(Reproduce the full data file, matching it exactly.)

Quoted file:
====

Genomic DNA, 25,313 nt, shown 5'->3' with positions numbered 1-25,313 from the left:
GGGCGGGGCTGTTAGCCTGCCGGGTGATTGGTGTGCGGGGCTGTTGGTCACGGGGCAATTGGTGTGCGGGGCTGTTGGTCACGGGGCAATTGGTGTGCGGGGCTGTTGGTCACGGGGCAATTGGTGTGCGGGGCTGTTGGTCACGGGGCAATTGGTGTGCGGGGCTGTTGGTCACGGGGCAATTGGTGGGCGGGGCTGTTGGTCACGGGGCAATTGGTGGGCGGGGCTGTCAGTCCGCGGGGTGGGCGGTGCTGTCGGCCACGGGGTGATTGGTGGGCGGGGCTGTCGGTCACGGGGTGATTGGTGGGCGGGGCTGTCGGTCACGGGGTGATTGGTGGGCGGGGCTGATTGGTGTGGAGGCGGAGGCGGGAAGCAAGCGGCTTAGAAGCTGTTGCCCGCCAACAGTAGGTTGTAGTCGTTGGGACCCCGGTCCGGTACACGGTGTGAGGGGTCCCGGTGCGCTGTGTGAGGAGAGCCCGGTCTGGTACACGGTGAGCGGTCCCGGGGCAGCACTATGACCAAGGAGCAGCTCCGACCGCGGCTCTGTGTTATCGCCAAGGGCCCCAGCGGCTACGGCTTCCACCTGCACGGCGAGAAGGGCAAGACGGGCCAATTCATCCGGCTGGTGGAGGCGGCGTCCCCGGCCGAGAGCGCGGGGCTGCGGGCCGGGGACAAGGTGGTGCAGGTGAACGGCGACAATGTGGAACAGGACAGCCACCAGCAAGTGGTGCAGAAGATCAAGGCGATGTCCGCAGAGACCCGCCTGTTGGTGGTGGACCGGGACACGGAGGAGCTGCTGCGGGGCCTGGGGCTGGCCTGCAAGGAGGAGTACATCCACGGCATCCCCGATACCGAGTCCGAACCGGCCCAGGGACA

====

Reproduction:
Genomic DNA, 25,313 nt, shown 5'->3' with positions numbered 1-25,313 from the left:
GGGCGGGGCTGTTAGCCTGCCGGGTGATTGGTGTGCGGGGCTGTTGGTCACGGGGCAATTGGTGTGCGGGGCTGTTGGTCACGGGGCAATTGGTGTGCGGGGCTGTTGGTCACGGGGCAATTGGTGTGCGGGGCTGTTGGTCACGGGGCAATTGGTGTGCGGGGCTGTTGGTCACGGGGCAATTGGTGGGCGGGGCTGTTGGTCACGGGGCAATTGGTGGGCGGGGCTGTCAGTCCGCGGGGTGGGCGGTGCTGTCGGCCACGGGGTGATTGGTGGGCGGGGCTGTCGGTCACGGGGTGATTGGTGGGCGGGGCTGTCGGTCACGGGGTGATTGGTGGGCGGGGCTGATTGGTGTGGAGGCGGAGGCGGGAAGCAAGCGGCTTAGAAGCTGTTGCCCGCCAACAGTAGGTTGTAGTCGTTGGGACCCCGGTCCGGTACACGGTGTGAGGGGTCCCGGTGCGCTGTGTGAGGAGAGCCCGGTCTGGTACACGGTGAGCGGTCCCGGGGCAGCACTATGACCAAGGAGCAGCTCCGACCGCGGCTCTGTGTTATCGCCAAGGGCCCCAGCGGCTACGGCTTCCACCTGCACGGCGAGAAGGGCAAGACGGGCCAATTCATCCGGCTGGTGGAGGCGGCGTCCCCGGCCGAGAGCGCGGGGCTGCGGGCCGGGGACAAGGTGGTGCAGGTGAACGGCGACAATGTGGAACAGGACAGCCACCAGCAAGTGGTGCAGAAGATCAAGGCGATGTCCGCAGAGACCCGCCTGTTGGTGGTGGACCGGGACACGGAGGAGCTGCTGCGGGGCCTGGGGCTGGCCTGCAAGGAGGAGTACATCCACGGCATCCCCGATACCGAGTCCGAACCGGCCCAGGGACA